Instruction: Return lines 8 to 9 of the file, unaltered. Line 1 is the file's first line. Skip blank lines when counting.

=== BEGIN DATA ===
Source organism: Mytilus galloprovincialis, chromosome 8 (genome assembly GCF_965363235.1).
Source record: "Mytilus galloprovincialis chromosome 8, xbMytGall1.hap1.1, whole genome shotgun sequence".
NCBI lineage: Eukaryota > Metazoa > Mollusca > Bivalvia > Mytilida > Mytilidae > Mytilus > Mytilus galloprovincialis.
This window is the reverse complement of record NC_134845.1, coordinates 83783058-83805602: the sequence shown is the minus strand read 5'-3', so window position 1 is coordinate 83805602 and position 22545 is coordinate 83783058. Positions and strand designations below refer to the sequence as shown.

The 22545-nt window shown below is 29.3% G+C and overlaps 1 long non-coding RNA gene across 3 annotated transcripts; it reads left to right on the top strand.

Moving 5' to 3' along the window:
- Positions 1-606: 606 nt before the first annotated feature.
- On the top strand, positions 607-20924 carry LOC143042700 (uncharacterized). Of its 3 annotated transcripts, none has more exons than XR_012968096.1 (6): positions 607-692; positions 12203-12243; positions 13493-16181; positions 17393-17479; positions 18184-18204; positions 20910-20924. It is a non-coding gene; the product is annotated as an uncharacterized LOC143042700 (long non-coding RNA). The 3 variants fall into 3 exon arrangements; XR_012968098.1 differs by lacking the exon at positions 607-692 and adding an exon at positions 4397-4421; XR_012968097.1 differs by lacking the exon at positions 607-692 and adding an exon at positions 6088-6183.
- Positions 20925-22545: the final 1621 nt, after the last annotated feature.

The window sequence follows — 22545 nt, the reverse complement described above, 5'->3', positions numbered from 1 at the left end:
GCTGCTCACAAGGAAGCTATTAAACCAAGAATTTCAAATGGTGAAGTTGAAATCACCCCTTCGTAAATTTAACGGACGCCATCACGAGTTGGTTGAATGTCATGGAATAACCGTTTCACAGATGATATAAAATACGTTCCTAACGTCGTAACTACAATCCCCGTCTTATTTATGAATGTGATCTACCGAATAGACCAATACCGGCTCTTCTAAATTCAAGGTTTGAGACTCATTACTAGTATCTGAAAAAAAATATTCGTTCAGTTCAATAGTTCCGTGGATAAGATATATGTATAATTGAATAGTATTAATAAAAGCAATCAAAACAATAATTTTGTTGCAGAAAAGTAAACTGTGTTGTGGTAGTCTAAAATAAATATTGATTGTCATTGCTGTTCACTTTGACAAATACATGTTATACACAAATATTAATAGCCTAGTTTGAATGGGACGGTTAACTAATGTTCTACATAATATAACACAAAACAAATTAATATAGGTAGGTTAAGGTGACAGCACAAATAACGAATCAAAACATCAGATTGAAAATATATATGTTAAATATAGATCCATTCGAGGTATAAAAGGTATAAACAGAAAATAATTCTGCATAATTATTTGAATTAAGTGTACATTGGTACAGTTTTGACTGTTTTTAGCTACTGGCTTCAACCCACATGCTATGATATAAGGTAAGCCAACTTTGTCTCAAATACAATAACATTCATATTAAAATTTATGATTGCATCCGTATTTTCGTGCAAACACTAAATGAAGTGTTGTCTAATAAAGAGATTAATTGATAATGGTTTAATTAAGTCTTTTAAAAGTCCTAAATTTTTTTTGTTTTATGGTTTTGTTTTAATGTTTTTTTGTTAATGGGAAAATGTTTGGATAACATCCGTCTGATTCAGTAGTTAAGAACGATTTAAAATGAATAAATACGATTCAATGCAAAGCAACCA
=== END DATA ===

- On the top strand, positions 607-20924 carry LOC143042700 (uncharacterized). Of its 3 annotated transcripts, none has more exons than XR_012968096.1 (6): positions 607-692; positions 12203-12243; positions 13493-16181; positions 17393-17479; positions 18184-18204; positions 20910-20924. It is a non-coding gene; the product is annotated as an uncharacterized LOC143042700 (long non-coding RNA). The 3 variants fall into 3 exon arrangements; XR_012968098.1 differs by lacking the exon at positions 607-692 and adding an exon at positions 4397-4421; XR_012968097.1 differs by lacking the exon at positions 607-692 and adding an exon at positions 6088-6183.
- Positions 20925-22545: the final 1621 nt, after the last annotated feature.